It was regrettable to see South Korean President Park Geun-hye continue her position of unilaterally criticising Japan when she met Tokyo Governor Yoichi Masuzoe for talks in Seoul on Friday.
Park stressed that the deterioration in Japan-South Korean relations stemmed from the “words and acts of some politicians”, adding that it was necessary for the two nations to share a correct perception of history if they want their relationship to develop. These comments are a repetition of her pet opinion critical of Prime Minister Shinzo Abe’s historical perception.
Park also indicated that she would put top priority on solving the issue of so-called comfort women, which she said was “a matter related to universal human rights”.
Ahead of Masuzoe’s talks with Park, Abe asked him to convey a message to the president. The message said, “the door for dialogue is always open”, indicating his desire to hold a bilateral summit meeting. Park’s comments, however, can be taken to show her continued determination to make the settlement of the comfort women issue and other issues a precondition for meeting with Abe.
Park did hail an exchange project under consideration between Tokyo and Seoul, and supported a plan for parties concerned to cooperate in hosting the 2018 Winter Olympics in Pyeongchang, South Korea, and the 2020 Summer Olympics in Tokyo.
But such exchanges will inevitably be limited under this abnormal situation, in which Park has been refusing to meet Abe ever since she was inaugurated nearly a year and a half ago.
“It’s regrettable that a difficult political situation seems to be alienating [Japanese and South Korean] people’s hearts from each other,” Park said during her talk with Masuzoe. We found it odd for her to speak as if she were not a party to this problem.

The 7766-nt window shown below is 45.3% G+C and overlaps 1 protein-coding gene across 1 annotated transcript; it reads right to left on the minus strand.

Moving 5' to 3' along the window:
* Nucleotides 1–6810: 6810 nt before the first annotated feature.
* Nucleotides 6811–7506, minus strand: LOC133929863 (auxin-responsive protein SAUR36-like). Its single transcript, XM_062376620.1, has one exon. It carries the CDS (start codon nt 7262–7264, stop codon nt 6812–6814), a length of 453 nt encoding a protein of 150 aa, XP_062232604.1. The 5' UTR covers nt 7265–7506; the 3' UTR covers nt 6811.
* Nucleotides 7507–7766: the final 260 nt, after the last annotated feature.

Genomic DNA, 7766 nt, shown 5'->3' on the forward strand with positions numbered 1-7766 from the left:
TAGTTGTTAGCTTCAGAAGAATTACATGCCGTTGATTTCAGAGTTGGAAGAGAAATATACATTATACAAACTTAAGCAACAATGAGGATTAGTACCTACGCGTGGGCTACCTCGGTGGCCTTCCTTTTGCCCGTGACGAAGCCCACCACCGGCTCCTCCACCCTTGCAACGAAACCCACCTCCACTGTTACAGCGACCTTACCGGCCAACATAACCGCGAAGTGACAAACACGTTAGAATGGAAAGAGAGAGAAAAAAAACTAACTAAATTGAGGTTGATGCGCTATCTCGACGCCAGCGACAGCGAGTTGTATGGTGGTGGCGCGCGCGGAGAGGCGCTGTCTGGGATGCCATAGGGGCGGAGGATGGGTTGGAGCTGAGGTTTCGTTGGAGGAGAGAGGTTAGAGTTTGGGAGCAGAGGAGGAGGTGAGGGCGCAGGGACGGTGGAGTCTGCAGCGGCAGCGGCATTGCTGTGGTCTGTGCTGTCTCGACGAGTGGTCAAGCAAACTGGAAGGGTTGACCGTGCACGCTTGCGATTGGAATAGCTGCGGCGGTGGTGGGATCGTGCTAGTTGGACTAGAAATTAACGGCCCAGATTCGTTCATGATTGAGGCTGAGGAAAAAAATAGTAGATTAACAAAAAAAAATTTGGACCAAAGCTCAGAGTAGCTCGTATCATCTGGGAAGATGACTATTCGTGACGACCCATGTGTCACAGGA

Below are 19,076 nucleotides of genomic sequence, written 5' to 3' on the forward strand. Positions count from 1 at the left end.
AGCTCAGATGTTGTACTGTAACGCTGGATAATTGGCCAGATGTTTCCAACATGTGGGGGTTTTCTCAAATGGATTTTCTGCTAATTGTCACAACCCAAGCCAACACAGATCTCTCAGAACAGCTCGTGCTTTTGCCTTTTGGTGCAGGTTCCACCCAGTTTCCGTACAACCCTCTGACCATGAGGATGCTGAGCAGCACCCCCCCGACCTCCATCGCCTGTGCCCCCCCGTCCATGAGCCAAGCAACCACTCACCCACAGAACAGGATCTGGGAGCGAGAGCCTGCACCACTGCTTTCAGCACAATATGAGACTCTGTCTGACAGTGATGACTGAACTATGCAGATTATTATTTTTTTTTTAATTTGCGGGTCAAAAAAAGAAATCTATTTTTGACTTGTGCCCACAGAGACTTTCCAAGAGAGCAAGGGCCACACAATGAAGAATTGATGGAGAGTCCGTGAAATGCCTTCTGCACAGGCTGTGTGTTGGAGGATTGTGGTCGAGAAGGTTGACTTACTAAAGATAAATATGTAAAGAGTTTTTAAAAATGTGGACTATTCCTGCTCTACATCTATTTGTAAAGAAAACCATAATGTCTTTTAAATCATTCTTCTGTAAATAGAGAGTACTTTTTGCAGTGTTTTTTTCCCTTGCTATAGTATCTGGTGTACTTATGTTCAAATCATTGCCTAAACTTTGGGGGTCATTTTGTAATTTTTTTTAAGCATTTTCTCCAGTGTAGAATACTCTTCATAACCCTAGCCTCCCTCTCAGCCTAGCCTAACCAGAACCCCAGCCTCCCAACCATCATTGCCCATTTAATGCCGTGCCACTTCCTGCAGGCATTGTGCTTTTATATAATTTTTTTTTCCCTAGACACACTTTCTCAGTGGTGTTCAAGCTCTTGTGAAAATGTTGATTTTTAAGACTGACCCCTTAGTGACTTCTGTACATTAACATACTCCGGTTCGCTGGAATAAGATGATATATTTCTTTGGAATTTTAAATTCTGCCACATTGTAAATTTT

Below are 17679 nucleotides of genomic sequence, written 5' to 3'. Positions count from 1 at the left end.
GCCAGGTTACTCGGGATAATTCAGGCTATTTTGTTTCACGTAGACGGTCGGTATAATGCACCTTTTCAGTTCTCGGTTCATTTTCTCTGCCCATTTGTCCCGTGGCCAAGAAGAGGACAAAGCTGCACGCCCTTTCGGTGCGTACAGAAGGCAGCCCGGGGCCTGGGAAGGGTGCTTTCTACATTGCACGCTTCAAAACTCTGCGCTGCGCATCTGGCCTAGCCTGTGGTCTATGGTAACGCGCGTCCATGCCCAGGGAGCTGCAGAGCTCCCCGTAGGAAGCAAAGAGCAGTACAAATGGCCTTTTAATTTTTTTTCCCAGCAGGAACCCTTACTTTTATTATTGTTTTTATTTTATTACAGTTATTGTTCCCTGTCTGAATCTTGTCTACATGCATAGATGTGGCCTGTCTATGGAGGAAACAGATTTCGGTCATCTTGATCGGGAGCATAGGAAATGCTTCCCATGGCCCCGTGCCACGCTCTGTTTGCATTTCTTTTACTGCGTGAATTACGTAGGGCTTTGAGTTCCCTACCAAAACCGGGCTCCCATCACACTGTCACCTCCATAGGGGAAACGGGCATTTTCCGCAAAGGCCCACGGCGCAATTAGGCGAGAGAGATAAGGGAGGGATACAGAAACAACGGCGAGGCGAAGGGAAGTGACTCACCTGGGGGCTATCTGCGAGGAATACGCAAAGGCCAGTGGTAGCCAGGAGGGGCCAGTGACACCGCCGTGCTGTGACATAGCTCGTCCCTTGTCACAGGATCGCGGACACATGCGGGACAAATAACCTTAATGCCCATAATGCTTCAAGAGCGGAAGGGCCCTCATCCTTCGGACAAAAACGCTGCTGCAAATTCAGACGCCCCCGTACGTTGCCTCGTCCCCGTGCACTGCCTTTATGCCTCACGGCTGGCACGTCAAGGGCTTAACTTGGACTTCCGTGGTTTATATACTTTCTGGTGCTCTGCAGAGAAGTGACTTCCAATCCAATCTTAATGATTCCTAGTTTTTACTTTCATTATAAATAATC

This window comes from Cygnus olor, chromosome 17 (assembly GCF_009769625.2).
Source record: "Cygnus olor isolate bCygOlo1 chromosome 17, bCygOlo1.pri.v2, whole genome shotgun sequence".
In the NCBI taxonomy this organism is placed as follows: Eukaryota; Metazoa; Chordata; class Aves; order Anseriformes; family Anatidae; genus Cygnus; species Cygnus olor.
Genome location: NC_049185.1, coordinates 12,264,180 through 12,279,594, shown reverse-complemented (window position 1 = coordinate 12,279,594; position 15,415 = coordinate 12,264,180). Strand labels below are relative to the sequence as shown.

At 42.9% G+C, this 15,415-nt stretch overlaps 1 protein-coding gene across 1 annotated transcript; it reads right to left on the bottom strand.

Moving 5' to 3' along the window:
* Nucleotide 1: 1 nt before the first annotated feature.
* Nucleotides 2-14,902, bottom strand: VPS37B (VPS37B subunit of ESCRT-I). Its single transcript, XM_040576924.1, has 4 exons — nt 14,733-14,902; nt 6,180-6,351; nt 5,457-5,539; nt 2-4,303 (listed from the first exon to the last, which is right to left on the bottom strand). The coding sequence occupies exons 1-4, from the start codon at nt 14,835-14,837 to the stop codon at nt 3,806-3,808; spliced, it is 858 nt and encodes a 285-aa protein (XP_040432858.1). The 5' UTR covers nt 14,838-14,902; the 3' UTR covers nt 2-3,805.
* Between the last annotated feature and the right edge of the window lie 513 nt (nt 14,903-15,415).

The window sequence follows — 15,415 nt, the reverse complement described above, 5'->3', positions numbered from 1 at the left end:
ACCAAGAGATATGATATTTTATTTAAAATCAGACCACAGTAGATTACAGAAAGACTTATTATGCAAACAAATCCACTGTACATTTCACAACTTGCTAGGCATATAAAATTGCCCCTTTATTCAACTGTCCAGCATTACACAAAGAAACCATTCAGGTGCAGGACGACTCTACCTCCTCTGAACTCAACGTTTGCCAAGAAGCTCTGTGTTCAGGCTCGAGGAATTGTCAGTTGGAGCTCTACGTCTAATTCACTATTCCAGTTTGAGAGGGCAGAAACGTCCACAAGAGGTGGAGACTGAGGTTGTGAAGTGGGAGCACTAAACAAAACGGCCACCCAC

Her backbiting diplomacy of criticising Japan in front of foreign dignitaries has provoked ire in Japan. What does she think about her own role in this?
After the March summit among Japan, the United States and South Korea, which was mediated by US President Barack Obama, Tokyo and Seoul started talks by foreign affairs officials at the director-general level.
The South Korean officials are seeking concessions from their Japanese counterparts over the comfort women issue, while the Japanese side took up the issue of lawsuits filed by South Koreans conscripted to work in factories in Japan during World War II. No progress has been made in their talks.
Early this month, a Seoul hotel abruptly refused to provide a venue for an event commemorating the inauguration of Japan’s Self-Defence Forces, in response to the flood of protests it received after an influential South Korean newspaper blasted the event.
This was a result of Park spreading anti-Japanese sentiment throughout South Korean society.
What should not be overlooked is her stance of joining forces with China’s leadership over historical issues. During her talks with Chinese President Xi Jinping, Park and Xi jointly expressed alarm over recent progress in Japan-North Korean talks.
In addition to North Korean issues, there are many issues that require cooperation between Japan and South Korea, including the conclusion of a bilateral economic partnership agreement and the implementation of measures to deal with air pollution from China. We wonder if Park believes no efforts are necessary to break the impasse over bilateral relations.